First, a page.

“I want to thank my team. We had a very very hard past couple of years. And my family, my parents, my coach, my performance coaches have stayed by my side and gotten me through those tough times. The hard work is paying off.,” said Fernandez, whose father/coach Jorge was not in the house.
Jamais Deux sans Trois
A little later on, Montrealer Gabriel Diallo looked to win the biggest title of his career, at a big Challenger indoors in Bratislava, Slovakia.
As with Dabrowski and Routliffe, and Fernandez, the 22-year-old hadn’t done much on his current swing. He’d been impressive in securing a spot in the Davis Cup final for Canada in Spain. But then he lost in the first round – both times in three sets – at Challengers in Orléans and Mouilleron le Captif, France.
In Bratislava, he found his groove.
Diallo upset former US Open champion Dominic Thiem in the second round – in a third-set tiebreak.
In the quarterfinals, he was inches away from losing to local favorite Lukas Klein, only to come back and win it in three.
In the semifinals, he took care of big-serving American lefty Martin Damm, 20.
And in the final, he defeated 30-year-old Belgian Joris de Loore 6-0, 7-5.
“When I played against Dominic Thiem, who is from neighboring Austria, and in the next round against local Lukáš Klein, the spectators were on their side. However, since the semi-final duel, I felt a lot of support from the fans, which gave me a lot of strength and self-confidence. I am really grateful to them,” Diallo said. (note: this was translated from English to Slovak for the website, and then back into English via Google Translate. So it may not be EXACTLY what Diallo originally said).
Diallo won the Granby Challenger in 2022. But this one, with €145,000 in prize money and 125 ranking points to the winner, was a much bigger accomplishment.
Rankings on the Come-up
For Fernandez, the victory moves her up 17 spots, to No. 43 in the world.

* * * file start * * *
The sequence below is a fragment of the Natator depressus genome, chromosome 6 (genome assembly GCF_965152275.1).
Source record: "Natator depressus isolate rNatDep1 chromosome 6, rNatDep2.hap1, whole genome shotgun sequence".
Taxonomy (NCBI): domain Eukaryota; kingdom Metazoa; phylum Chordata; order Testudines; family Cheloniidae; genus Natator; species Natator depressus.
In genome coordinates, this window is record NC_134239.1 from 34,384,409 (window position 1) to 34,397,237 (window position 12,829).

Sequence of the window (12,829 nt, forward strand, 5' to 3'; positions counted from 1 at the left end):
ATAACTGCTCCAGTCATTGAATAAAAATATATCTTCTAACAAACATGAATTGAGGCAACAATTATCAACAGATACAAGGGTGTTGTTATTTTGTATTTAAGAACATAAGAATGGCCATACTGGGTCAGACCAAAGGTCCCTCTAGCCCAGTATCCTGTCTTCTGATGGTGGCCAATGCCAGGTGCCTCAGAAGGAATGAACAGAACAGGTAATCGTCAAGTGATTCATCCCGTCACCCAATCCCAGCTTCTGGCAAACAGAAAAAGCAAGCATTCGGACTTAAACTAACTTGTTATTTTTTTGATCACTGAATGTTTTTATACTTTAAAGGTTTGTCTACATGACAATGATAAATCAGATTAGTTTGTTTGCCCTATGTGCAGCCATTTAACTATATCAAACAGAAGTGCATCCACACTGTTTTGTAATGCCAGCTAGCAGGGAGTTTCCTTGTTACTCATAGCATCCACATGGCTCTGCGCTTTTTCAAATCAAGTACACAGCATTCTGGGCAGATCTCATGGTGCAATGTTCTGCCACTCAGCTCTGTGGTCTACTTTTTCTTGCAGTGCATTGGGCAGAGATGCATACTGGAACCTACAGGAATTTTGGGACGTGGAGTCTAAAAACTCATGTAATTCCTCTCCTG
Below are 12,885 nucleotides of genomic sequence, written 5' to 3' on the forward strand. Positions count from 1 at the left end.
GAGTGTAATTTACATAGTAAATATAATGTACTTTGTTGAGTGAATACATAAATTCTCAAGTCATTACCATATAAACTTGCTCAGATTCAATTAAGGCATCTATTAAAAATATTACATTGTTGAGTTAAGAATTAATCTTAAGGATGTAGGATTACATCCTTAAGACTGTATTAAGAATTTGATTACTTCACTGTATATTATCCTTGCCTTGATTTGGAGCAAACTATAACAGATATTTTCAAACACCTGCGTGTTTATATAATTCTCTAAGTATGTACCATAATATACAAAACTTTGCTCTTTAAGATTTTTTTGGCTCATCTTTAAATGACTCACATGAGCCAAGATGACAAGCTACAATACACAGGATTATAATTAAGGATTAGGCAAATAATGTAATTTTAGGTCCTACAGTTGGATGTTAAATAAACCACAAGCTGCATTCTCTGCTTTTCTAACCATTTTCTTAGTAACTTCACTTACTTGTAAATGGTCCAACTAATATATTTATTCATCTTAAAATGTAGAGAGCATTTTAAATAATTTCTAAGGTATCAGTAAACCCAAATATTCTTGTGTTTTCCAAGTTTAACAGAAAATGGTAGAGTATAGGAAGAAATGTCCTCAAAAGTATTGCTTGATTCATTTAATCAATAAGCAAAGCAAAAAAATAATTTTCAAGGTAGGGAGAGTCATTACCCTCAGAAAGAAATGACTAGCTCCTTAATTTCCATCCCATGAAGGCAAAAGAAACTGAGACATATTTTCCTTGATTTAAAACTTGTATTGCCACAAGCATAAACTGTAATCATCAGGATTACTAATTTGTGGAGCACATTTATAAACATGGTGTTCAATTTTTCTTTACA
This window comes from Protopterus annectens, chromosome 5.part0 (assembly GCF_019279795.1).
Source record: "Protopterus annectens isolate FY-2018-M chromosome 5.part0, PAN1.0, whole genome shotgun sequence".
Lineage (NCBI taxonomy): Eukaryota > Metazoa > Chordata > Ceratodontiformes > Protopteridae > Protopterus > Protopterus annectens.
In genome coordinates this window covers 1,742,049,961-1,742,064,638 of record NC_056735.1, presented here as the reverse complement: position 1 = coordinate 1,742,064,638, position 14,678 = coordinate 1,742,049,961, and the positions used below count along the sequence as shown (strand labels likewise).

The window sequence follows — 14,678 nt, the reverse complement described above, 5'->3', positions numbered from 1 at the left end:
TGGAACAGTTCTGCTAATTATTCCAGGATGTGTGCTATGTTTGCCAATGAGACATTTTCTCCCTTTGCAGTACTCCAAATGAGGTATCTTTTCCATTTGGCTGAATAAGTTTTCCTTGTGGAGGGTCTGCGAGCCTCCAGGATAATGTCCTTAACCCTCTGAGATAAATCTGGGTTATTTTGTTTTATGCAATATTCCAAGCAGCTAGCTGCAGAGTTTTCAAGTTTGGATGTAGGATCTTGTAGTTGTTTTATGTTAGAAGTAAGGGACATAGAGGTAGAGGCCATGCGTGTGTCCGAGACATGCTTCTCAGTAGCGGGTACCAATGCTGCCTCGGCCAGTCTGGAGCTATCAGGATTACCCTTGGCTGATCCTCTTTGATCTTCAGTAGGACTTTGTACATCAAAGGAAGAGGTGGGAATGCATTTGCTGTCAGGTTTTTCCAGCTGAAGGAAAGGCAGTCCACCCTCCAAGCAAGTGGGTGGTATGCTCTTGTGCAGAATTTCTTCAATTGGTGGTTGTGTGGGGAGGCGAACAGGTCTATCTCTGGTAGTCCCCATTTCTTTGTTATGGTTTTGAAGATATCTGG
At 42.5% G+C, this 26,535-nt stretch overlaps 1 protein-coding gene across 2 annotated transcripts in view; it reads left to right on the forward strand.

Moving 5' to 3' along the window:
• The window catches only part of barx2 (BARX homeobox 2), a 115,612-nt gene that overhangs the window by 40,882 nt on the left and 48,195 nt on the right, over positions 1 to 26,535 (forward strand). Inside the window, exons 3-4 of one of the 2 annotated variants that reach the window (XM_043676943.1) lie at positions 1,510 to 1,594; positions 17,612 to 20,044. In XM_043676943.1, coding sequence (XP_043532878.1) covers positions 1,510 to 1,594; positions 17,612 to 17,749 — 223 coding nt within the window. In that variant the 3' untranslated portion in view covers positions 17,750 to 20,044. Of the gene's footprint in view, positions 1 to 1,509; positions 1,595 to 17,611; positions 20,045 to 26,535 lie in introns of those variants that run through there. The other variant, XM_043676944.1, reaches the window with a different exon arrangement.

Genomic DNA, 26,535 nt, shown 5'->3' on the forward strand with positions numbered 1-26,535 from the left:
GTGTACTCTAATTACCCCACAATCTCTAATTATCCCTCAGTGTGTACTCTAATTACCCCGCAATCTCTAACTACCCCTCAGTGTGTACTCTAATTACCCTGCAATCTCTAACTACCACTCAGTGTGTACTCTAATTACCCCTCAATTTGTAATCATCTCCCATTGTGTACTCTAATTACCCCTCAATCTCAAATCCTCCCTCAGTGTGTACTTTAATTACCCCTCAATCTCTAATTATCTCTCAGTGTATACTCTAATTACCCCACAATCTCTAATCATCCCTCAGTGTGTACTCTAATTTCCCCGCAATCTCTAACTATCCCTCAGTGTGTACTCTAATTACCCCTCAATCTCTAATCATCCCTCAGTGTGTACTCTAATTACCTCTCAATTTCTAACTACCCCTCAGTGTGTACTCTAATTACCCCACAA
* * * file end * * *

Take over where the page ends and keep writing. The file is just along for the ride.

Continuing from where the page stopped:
That’s a long way from where she was just a few months ago.
For Routliffe, the win means a new career high doubles ranking of No. 13.
With Dabrowski at No. 9 and Fernandez at No. 19 on Monday, that means three Canadians (or Kiwi-Canadians) are ranked in the top 20 in women’s doubles.
For Diallo, the victory means he edges into a new career high ranking of No. 130 on Monday.
And there’s still a fair bit of season to look forward to, before the Davis Cup finals cap it off.
Looking ahead to Cancún
Dabrowski and Routliffe, and Fernandez, are in the doubles and singles draws in Nanchang, which is the final stop on the Asian swing.
The doubles pair hadn’t entered originally, but with their spot in Cancún still in doubt before Sunday’s final, they did a late “on-site” entry and are the top seeds in the tournament.
Fernandez had entered in singles; she drew wild card Guo Hanyu in the first round.
We’ll see if any or all of them actually play; the doubles kids no longer need the points to qualify for Cancun. And Fernandez had a pretty gruelling week in the heat and humidity.
She will have the BJK Cup finals still on the horizon. And there remains an excellent change she and partner Taylor Townsend will join Routliffe and Dabrowski in Cancún.
All eyes on Zvonareva and Siegemund
Fernandez and Townsend were clear at the US Open that if they qualified for the WTA Finals, they’d be there. But the last couple of months of their season was going to be focused on singles.
Indeed, with a singles ranking around No. 100, Townsend opted to stay in the U.S. and play high-level ITFs, instead of undertaking the major expenses of going to Asia and ended up risking it every week in the qualifying.
As Monday rolls around, they stand at No. 8 – nearly 200 points ahead of Zvonareva and Siegemund, who lost the US Open final to Dabrowski and Routliffe.
The Russian-German pair are the No. 2 seeds in Nanchang, which is a WTA 250 event.
But if they want to squeeze out Fernandez and Townsend and grab that final spot, leaving Townsend and Fernandez as potential alternates, they’ll have to win the tournament.
Even making the final would leave them three little points short.
Both are also playing singles in Nanchang.
While it would be a perfect script for Dabrowski and Routliffe to play in Nanchang, get to the final – and defeat Zvonareva and Siegemund there to deny them the spot and award it to their countrywoman, life tends to be unscripted.
But we’ll have our eye on those two this week.